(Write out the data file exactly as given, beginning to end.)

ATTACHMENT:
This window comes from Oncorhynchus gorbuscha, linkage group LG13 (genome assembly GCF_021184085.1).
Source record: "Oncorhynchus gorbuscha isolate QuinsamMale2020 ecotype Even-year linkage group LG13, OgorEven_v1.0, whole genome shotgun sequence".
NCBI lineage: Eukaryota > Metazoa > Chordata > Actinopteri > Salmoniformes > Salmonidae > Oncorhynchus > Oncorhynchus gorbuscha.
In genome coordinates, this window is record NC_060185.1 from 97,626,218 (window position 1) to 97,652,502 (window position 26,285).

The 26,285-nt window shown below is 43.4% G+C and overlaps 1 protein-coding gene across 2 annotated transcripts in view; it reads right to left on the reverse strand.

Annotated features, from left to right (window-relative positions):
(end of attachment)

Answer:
This window comes from Oncorhynchus gorbuscha, linkage group LG13 (genome assembly GCF_021184085.1).
Source record: "Oncorhynchus gorbuscha isolate QuinsamMale2020 ecotype Even-year linkage group LG13, OgorEven_v1.0, whole genome shotgun sequence".
NCBI lineage: Eukaryota > Metazoa > Chordata > Actinopteri > Salmoniformes > Salmonidae > Oncorhynchus > Oncorhynchus gorbuscha.
In genome coordinates, this window is record NC_060185.1 from 97,626,218 (window position 1) to 97,652,502 (window position 26,285).

The 26,285-nt window shown below is 43.4% G+C and overlaps 1 protein-coding gene across 2 annotated transcripts in view; it reads right to left on the reverse strand.

Annotated features, from left to right (window-relative positions):